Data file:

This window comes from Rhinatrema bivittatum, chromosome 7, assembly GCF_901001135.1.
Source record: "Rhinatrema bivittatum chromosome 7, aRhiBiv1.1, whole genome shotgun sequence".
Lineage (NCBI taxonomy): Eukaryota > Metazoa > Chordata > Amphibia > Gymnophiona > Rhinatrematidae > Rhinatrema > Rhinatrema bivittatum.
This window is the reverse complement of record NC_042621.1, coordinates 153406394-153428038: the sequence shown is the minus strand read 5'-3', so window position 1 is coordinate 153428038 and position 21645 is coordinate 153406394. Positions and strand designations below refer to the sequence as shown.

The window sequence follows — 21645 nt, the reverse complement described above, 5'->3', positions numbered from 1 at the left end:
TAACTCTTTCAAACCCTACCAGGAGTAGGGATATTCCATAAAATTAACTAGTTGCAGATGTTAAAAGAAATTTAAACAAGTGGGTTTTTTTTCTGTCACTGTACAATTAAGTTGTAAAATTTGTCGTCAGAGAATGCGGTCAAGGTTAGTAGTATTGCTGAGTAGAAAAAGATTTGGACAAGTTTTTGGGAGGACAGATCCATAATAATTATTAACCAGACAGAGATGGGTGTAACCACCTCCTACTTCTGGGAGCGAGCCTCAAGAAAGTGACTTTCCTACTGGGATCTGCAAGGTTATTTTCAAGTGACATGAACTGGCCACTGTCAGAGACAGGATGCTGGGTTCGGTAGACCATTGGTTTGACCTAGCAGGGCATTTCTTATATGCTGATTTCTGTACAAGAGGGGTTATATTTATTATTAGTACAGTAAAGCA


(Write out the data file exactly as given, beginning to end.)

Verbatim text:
This window comes from Rhinatrema bivittatum, chromosome 7, assembly GCF_901001135.1.
Source record: "Rhinatrema bivittatum chromosome 7, aRhiBiv1.1, whole genome shotgun sequence".
Lineage (NCBI taxonomy): Eukaryota > Metazoa > Chordata > Amphibia > Gymnophiona > Rhinatrematidae > Rhinatrema > Rhinatrema bivittatum.
This window is the reverse complement of record NC_042621.1, coordinates 153406394-153428038: the sequence shown is the minus strand read 5'-3', so window position 1 is coordinate 153428038 and position 21645 is coordinate 153406394. Positions and strand designations below refer to the sequence as shown.

The window sequence follows — 21645 nt, the reverse complement described above, 5'->3', positions numbered from 1 at the left end:
TAACTCTTTCAAACCCTACCAGGAGTAGGGATATTCCATAAAATTAACTAGTTGCAGATGTTAAAAGAAATTTAAACAAGTGGGTTTTTTTTCTGTCACTGTACAATTAAGTTGTAAAATTTGTCGTCAGAGAATGCGGTCAAGGTTAGTAGTATTGCTGAGTAGAAAAAGATTTGGACAAGTTTTTGGGAGGACAGATCCATAATAATTATTAACCAGACAGAGATGGGTGTAACCACCTCCTACTTCTGGGAGCGAGCCTCAAGAAAGTGACTTTCCTACTGGGATCTGCAAGGTTATTTTCAAGTGACATGAACTGGCCACTGTCAGAGACAGGATGCTGGGTTCGGTAGACCATTGGTTTGACCTAGCAGGGCATTTCTTATATGCTGATTTCTGTACAAGAGGGGTTATATTTATTATTAGTACAGTAAAGCA